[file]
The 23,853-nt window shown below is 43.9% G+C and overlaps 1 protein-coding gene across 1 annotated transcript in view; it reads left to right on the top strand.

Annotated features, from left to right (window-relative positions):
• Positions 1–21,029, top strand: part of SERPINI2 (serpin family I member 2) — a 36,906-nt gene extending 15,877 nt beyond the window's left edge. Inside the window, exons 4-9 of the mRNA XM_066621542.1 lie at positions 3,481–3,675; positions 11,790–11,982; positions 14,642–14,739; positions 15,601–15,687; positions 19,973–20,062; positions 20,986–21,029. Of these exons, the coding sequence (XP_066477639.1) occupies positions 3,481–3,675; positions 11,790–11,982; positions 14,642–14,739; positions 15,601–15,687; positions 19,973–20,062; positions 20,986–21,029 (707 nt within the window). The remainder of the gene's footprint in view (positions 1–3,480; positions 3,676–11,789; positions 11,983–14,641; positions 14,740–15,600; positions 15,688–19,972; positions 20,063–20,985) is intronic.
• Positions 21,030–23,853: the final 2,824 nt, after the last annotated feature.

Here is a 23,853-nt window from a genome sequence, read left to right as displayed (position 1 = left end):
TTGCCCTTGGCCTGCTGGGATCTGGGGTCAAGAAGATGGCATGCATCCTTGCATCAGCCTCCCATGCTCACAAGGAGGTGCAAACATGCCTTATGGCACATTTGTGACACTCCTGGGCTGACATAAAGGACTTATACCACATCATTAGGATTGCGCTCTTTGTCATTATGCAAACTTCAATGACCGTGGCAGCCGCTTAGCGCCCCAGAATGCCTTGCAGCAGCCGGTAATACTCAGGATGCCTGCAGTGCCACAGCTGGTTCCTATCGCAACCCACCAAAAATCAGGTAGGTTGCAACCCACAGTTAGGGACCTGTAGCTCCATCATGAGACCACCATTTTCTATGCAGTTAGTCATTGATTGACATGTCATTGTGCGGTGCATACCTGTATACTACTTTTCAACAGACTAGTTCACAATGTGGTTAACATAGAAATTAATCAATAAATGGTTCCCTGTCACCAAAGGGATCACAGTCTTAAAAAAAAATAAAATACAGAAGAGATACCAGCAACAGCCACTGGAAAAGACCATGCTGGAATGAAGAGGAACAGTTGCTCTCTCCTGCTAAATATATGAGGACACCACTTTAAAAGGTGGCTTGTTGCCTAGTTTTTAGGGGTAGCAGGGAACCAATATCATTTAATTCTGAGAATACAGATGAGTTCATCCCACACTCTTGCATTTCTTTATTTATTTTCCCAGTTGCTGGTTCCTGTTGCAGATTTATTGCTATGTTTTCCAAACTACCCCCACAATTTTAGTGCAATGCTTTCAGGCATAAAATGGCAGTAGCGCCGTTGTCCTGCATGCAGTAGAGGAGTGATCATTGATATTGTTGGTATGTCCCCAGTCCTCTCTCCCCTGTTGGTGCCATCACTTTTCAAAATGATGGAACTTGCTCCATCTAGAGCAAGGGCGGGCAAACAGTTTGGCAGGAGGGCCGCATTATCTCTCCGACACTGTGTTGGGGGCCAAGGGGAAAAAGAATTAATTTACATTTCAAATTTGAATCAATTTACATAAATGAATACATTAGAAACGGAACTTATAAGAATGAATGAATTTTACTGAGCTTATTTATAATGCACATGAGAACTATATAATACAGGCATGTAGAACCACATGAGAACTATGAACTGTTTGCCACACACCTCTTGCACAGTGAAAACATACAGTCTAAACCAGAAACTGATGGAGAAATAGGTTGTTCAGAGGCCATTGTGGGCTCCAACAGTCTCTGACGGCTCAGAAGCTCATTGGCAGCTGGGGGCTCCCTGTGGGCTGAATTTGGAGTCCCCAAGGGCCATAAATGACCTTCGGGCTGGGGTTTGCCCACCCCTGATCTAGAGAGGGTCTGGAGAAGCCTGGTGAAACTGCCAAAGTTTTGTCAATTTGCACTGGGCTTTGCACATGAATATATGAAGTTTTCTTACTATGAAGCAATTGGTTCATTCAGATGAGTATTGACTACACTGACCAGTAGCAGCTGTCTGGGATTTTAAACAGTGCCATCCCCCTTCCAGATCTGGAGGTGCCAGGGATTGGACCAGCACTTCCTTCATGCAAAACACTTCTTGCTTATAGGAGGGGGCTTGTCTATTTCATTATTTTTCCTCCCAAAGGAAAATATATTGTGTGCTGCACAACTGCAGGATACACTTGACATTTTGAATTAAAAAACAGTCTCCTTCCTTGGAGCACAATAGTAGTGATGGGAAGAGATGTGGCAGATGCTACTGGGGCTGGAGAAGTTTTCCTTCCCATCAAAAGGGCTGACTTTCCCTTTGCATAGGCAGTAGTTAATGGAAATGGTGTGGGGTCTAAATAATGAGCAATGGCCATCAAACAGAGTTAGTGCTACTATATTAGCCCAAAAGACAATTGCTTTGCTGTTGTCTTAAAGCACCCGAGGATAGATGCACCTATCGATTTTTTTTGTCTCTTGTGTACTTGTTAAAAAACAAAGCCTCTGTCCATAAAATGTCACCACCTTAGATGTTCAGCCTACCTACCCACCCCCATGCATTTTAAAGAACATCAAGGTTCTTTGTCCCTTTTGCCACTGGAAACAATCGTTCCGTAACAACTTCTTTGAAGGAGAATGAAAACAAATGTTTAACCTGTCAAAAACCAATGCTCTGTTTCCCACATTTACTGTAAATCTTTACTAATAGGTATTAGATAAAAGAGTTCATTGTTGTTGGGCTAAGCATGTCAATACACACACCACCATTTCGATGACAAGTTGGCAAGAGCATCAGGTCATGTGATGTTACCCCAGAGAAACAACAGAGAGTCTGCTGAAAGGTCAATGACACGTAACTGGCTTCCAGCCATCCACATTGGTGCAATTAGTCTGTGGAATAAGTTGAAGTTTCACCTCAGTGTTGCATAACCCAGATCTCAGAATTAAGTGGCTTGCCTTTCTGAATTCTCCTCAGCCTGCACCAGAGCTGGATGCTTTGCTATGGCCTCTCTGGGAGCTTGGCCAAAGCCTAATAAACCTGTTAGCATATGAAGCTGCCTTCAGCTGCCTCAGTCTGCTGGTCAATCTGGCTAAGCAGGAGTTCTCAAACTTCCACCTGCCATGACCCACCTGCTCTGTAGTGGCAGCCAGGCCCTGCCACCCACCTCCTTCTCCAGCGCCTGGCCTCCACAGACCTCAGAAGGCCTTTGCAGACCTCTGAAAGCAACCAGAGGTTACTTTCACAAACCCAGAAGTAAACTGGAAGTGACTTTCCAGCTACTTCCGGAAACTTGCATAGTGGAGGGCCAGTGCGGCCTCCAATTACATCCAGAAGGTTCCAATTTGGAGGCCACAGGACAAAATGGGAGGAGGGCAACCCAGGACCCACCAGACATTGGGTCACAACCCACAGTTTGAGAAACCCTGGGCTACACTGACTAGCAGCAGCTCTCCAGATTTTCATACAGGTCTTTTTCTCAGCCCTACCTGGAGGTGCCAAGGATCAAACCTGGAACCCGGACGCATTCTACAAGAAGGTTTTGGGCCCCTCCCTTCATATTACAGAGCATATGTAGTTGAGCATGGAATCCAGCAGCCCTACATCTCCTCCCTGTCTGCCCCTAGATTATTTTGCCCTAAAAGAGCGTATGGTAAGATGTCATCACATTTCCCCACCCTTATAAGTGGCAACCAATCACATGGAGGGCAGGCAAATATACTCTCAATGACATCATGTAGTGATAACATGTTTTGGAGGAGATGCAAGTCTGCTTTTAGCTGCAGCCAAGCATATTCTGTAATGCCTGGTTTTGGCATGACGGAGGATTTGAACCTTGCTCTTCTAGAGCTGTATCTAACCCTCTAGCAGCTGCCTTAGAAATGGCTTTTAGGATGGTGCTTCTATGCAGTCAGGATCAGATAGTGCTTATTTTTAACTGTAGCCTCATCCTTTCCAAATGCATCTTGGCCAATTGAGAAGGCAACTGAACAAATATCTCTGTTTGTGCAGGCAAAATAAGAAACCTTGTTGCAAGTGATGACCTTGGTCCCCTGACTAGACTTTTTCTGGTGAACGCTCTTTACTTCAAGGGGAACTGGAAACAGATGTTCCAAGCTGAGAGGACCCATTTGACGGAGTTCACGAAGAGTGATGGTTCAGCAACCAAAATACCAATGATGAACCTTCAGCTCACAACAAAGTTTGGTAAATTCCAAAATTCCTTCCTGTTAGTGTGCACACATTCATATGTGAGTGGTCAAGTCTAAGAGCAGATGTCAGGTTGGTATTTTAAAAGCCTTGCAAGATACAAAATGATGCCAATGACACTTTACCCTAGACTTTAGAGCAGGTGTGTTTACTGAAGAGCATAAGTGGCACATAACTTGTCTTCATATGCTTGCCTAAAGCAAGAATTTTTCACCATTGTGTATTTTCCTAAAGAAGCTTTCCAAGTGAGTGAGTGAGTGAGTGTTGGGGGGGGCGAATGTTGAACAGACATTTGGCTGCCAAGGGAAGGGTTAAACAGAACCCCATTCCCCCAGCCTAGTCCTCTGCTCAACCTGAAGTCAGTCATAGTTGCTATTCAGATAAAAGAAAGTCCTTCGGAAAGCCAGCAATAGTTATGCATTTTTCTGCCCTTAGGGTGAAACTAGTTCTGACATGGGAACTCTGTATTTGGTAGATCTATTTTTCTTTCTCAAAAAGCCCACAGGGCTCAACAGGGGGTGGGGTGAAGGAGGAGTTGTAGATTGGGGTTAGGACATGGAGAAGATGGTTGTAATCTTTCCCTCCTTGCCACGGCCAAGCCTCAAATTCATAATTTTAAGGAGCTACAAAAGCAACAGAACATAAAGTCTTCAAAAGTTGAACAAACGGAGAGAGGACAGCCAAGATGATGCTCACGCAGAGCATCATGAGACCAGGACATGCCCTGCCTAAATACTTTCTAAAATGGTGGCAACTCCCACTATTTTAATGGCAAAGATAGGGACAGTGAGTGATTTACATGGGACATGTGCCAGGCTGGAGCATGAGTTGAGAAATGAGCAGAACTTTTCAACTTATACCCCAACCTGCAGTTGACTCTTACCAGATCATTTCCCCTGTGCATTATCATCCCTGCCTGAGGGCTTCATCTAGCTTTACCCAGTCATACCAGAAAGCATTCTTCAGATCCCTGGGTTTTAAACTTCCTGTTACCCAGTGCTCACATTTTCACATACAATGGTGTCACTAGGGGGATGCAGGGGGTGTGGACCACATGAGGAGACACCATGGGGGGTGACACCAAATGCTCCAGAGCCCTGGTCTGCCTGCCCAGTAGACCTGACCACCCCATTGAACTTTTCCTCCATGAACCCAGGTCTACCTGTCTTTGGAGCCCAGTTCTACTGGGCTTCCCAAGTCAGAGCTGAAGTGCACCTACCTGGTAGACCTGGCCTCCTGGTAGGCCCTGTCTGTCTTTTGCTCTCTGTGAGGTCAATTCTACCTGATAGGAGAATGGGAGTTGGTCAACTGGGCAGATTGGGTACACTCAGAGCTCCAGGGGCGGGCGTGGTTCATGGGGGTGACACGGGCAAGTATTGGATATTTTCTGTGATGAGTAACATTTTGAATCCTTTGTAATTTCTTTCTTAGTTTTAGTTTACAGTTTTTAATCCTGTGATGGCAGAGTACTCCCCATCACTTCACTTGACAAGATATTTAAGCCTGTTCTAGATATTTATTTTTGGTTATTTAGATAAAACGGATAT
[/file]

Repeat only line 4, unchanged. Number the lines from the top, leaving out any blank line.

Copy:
• Positions 21,030–23,853: the final 2,824 nt, after the last annotated feature.